Lotus may be building a host of modern sports cars to keep up with the tarmac-shredding Joneses, but it isn't about to turn its back on the lightweight, no-nonsense track cars it's famed for. Hence the arrival of the new Elise Club Racer, a stripped-down, lightweight version of its iconic mid-engined roadster. This £27,500 sports car has a new 1.6-litre, naturally aspirated engine, but sacrifices nearly all luxuries in its pursuit of the purest possible driving experience.
Lotus has put the Elise on a serious diet to create the Club Racer special edition. It's swapped the standard car's battery for a lightweight unit more commonly found in motorsports, and removed the stereo system, speakers and floor mats. Even the sound-deadening material designed to insulate the cabin from engine, exhaust and road noise has been ripped out. The end result is a 25kg reduction in weight, a considerable amount given that the standard car weighs a paltry 876kg.
Like any track-orientated car, the Club Racer isn't a comfortable place to hang out. The door sills don't run along the floor -- they rise halfway up the car, so getting in and out requires extreme flexibility and underwear that you don't mind flashing to passers-by.
Once you've limbered up, flashed your nether regions and poured yourself inside, you're in for yet more punishment from the seats, which are Spartan at best. Most cars see proper upholstering as a necessary evil, but weight reduction is king in the Club Racer, so its pews are shod with strategically placed cushions to protect your bum and shoulder blades.
Even when settled in, there's no let-up. The cabin is a cacophony of wind, tyre and exhaust noise, and, if you're not the type to use a wallet, the incessant rattling of loose change against the bare metal chassis. None of these noises is as distressing, however, as the sound of your own sobbing as you realise the only way to rescue your mobile phone from its under-chair prison is to remove the seats with a spanner.
The Club Racer can be a chore to drive, particularly in traffic. Its suspension is surprisingly soft and rides bumps well, but the lack of power steering and the tightly sprung clutch will give your arms and left leg a thorough workout. The aluminium gear stick is unforgiving, too, and enthusiastic gear changes can result in sore palms, a phenomenon we've not noticed on any other model of car.
The roof, which can be detached for some top-down thrills, isn't without its problems. It's easy enough to attach and remove, and stows neatly in a cubby hole behind the seats or in the tiny boot, but it doesn't actually protect the car from rain -- at least not sideways English rain. Lotus says heavy downpours in high winds can cause the roof to leak, although this isn't something we encountered during our road test.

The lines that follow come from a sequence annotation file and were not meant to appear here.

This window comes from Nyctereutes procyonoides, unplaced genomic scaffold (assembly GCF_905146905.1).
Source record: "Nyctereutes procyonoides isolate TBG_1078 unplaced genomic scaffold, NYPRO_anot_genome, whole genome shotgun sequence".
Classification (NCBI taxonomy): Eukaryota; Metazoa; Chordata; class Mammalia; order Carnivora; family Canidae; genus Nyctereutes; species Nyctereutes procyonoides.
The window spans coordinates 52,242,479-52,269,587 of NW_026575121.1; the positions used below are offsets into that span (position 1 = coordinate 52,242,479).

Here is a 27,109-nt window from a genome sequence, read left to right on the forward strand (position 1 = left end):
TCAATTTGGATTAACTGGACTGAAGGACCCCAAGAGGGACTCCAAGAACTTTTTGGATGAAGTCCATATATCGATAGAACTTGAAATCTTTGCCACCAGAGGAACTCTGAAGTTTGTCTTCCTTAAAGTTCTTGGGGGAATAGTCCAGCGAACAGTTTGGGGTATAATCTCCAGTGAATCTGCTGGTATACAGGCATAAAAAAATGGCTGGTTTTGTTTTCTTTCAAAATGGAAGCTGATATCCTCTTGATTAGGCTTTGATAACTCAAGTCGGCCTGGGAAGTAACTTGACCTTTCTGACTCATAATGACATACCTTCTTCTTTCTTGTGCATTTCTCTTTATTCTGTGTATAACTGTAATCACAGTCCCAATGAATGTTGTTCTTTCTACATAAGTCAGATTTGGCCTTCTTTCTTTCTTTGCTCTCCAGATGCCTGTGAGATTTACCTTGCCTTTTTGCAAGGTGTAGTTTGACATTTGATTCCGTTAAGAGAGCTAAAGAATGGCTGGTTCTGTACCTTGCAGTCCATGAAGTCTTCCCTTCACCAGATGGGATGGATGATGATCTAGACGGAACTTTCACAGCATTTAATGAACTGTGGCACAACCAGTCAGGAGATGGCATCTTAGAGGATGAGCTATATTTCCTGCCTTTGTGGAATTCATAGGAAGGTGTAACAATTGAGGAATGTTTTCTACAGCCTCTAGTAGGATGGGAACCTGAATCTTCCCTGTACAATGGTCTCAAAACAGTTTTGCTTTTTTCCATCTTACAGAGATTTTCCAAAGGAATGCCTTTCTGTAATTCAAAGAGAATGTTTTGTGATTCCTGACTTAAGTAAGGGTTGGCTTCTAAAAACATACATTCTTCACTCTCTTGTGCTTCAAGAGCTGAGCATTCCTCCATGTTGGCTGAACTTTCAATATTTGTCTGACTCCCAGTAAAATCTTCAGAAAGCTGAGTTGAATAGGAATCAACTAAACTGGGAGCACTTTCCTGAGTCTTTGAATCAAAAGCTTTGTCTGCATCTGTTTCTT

Previous entry-level Elise cars were powered by a 1.8-litre engine, but new models on the bottom rung, including the Club Racer, now use a 1.6-litre unit, chucking out 134bhp. That, we're afraid to say, isn't an awful lot. The Club Racer is quick off the line, and can achieve 0-60mph in a respectable 6.4 seconds, but it simply doesn't have enough grunt to overtake dawdling Sunday drivers.
The upshot of having such a small engine, however, is that the Elise achieves impressive fuel economy of 46mpg on the combined cycle and CO2 emissions of 149g/km -- numbers normally reserved for far uglier cars.
Where the Club Racer truly comes into its own is on the track. The engine, which feels puny at low revs, delivers a rewarding surge of power near the red line, and the lack of sound deadening will make you feel like you're doing a million miles an hour. You won't be, obviously -- faster cars will pass you like you're standing still on longer straights, but the Club Racer's fabulous brakes and ultra-low weight should allow competent drivers to brake later and carry more speed through the corners.
There's little danger of accidentally pushing the car too hard through the twisties, as the Club Racer's suspension and steering delivers gobs of feedback about when its ultra-grippy tyres are reaching the limit of adhesion. Its electronic stability-control (ESC) system, meanwhile, acts as a fail-safe, cutting the power or applying the brakes to individual wheels as necessary to straighten the car out.
Those who want to risk getting bent out of shape can activate the car's 'sport' setting, which reduces the amount of interference from the ESC system, via a button in front of the gear lever. You can also deactivate the ESC system completely. Even with the system off, we think most people are unlikely to exceed the Club Racer's grip levels -- it's so well-planted that it feels like it's on rails most of the time.
Like most track-orientated cars, the Lotus Elise Club Racer isn't a vehicle we'd like to drive on a day-to-day basis. It's uncomfortable, it isn't particularly quick in a straight line, and it's about as practical as marshmallow underpants. But, if you're seeking a sexy weekend ride that turns corners as well as it turns heads, then there are few cars that can compete.
Edited by Charles Kloet